Over the next few months while I’m in DRC, I’ll be reading a series of books covering the themes of African History, The Congo Region, Development work in Africa, and Post-Conflict Development. In this first response I’m commenting on the first half of John Iliffe’s “Africans: The History of a Continent”, basically leading up 1870 when Europeans began to colonize en masse.
I’ve chosen to read John Iliffe’s “Africans: The History of a Continent” as a primer to my studies of conflict and development in Africa. While Africa obviously has the longest span of human history, it’s shocking to learn of little is known about what took place inland from the oceans and navigable rivers. This is still great opportunity for archeological work, but the harsh conditions and numerous conflicts of the past century has limited the scale to which it has been undertaken. Iliffe does provide a decent introduction to the great North African civilizations such as Egypt, along with how Christianity and later Islam spread through the regions, I found the key moment of change to be the arrival of The Black Death in the fourteenth century.
It’s rather common for people to now think of Africa of a continent that, like much of Asia, struggles with overpopulation. But this is a recent phenomenon. In fact, when the Black Death reached Northern Africa in the 1300’s spread quickly and killed off over a third of the population. Unlike in Europe, though, it did not vanish, and outbreak after outbreak continued to kill hundreds of thousands of Africans over the next four centuries. So, while Europe and Asia were increasing in population, Africa remained stagnant. Tack on slavery, which I’ll touch on next, and it goes a long way to understanding how the entire continent of Africa lagged behind the rest of the world.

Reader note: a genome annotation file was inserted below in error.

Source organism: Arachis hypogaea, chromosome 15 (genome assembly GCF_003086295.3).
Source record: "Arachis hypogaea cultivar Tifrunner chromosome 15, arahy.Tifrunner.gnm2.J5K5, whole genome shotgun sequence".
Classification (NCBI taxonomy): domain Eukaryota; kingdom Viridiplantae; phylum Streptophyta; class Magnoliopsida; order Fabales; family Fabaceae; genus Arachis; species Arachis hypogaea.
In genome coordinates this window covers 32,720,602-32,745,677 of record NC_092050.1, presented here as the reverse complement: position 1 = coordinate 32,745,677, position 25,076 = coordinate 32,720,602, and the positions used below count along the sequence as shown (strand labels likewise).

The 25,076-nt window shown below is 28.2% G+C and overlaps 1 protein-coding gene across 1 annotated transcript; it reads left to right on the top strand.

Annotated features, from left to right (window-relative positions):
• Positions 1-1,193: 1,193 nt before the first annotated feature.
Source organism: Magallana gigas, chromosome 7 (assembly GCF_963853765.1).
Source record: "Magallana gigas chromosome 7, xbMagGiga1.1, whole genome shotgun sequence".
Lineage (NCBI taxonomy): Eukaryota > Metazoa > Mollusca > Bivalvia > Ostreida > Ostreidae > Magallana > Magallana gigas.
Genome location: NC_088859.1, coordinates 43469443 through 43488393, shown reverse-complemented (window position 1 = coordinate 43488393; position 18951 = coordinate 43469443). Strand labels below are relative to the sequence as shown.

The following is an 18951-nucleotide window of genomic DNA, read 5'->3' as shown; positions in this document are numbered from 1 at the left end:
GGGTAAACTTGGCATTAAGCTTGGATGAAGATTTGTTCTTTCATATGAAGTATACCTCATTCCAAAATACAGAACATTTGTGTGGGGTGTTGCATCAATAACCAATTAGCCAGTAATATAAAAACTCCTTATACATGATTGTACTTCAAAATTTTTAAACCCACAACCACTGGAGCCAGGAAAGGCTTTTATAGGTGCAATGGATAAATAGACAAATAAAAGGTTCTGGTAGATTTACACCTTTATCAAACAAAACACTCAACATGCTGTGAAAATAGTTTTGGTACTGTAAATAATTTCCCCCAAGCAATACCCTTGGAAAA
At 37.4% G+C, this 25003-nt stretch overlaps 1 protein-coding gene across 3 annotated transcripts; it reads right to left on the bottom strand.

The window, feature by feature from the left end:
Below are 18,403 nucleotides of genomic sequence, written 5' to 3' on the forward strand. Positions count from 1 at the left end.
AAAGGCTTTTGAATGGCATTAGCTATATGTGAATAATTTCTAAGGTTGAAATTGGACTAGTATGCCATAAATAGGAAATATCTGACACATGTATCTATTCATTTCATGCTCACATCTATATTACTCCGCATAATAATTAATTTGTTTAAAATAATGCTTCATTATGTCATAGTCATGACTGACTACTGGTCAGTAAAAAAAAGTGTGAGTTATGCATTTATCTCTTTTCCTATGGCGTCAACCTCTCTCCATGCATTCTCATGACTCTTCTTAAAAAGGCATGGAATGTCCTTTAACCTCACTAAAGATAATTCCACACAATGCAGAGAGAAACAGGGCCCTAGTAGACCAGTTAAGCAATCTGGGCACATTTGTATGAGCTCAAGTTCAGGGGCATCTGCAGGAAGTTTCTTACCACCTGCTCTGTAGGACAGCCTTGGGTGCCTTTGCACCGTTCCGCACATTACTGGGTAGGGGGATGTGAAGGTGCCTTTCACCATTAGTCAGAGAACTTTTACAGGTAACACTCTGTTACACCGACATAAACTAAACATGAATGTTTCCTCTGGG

The Black Death caused massive labor shortages in Africa, but unlike in Europe where the first labor revolutions occurred giving more power to the peasantry, the shortages in Africa re-established the practice of slavery. The idea that this was simply a western practice seems to be a common simplification of a complex economic situation. Many tribes began raids on weaker neighbors in order to pillage and enslave workers for their own fields. This practice was particularly strong in the West-African Savannah, where Mamluk warriors, skilled horsemen, could sweep in quickly without notice.
Understanding how this population shortage helped to cement the practice of slavery within Africa itself helps to explain how the practice spread to Europeans who were beginning to trade with West-African cities. When the Portuguese began looking for slaves, there was already a sort of infrastructure in place to service them. It’s rather cruel to look at Slavery through a purely socio-economic lens, but when you consider the need for labor, both in Africa and in the New World, and those willing to supply that labor through slaves in exchange for European goods, it provides a better explanation than the simply viewing slavery as something the Europeans inflicted upon the African continent.
Something that I thought of while reading through this portion of Africa’s history was how using Slaves as a primary commodity compares to the currently problems in Africa today. Right now, much of Africa supplies only primary commodities such as agricultural goods, oil, or minerals. There are few manufacturing or service-based industries here. Throughout the period of the slave trade, Africa traded for all of its manufactured goods using slaves, gold, rubber and later diamonds, ivory, and oil. While Europe was improving its manufacturing capabilities, African nations remained stagnant relying on outside trade for all modern goods (many of which were already outdated versions of newer technology, particularly when it came to weaponry).
In Economic terms, European nations were going through a period of major capital improvement, building a foundation which would lead to the industrial revolution, while African nations were only using their natural resources to trade for what was desired rather than innovate and improve their own capabilities. As the age of slavery drew to a close, this put Africa in prime position for European takeover through colonization.